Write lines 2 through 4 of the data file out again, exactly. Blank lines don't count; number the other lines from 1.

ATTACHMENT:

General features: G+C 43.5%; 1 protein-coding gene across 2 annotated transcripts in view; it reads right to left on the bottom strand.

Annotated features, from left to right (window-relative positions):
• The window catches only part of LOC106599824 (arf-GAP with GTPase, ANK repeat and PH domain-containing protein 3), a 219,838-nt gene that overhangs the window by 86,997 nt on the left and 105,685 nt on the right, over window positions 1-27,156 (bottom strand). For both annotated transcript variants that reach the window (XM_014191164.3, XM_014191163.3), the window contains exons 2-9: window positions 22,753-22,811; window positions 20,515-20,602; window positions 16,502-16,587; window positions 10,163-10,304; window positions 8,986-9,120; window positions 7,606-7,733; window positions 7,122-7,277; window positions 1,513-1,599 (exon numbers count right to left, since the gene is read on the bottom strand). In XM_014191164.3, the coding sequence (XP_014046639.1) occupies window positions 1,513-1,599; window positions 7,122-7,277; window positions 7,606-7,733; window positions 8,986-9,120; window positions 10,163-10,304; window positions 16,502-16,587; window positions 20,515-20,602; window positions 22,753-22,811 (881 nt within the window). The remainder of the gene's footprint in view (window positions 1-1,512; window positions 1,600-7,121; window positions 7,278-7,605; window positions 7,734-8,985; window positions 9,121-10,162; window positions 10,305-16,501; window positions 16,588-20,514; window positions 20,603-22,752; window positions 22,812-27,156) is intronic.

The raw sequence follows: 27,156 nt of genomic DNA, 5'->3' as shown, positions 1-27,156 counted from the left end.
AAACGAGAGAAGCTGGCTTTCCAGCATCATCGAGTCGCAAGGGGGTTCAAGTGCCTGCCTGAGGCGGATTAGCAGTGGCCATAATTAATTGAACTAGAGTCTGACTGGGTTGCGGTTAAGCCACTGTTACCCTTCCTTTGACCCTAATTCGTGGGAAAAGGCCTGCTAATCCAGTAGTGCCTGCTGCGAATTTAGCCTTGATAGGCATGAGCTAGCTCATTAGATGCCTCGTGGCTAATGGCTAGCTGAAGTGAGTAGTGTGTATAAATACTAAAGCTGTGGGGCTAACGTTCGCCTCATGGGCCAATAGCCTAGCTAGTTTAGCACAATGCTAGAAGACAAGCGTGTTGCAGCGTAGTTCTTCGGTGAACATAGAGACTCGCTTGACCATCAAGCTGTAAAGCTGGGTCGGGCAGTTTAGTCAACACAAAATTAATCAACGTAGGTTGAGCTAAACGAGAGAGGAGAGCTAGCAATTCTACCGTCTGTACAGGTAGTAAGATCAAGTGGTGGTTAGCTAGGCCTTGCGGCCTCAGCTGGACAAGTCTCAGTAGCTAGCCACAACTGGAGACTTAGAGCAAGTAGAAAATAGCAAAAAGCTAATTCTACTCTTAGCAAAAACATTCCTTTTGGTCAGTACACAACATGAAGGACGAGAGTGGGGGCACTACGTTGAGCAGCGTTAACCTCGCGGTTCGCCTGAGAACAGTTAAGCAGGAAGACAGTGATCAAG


Annotated features, from left to right (window-relative positions):
• The window catches only part of LOC106599824 (arf-GAP with GTPase, ANK repeat and PH domain-containing protein 3), a 219,838-nt gene that overhangs the window by 86,997 nt on the left and 105,685 nt on the right, over window positions 1-27,156 (bottom strand). For both annotated transcript variants that reach the window (XM_014191164.3, XM_014191163.3), the window contains exons 2-9: window positions 22,753-22,811; window positions 20,515-20,602; window positions 16,502-16,587; window positions 10,163-10,304; window positions 8,986-9,120; window positions 7,606-7,733; window positions 7,122-7,277; window positions 1,513-1,599 (exon numbers count right to left, since the gene is read on the bottom strand). In XM_014191164.3, the coding sequence (XP_014046639.1) occupies window positions 1,513-1,599; window positions 7,122-7,277; window positions 7,606-7,733; window positions 8,986-9,120; window positions 10,163-10,304; window positions 16,502-16,587; window positions 20,515-20,602; window positions 22,753-22,811 (881 nt within the window). The remainder of the gene's footprint in view (window positions 1-1,512; window positions 1,600-7,121; window positions 7,278-7,605; window positions 7,734-8,985; window positions 9,121-10,162; window positions 10,305-16,501; window positions 16,588-20,514; window positions 20,603-22,752; window positions 22,812-27,156) is intronic.

The raw sequence follows: 27,156 nt of genomic DNA, 5'->3' as shown, positions 1-27,156 counted from the left end.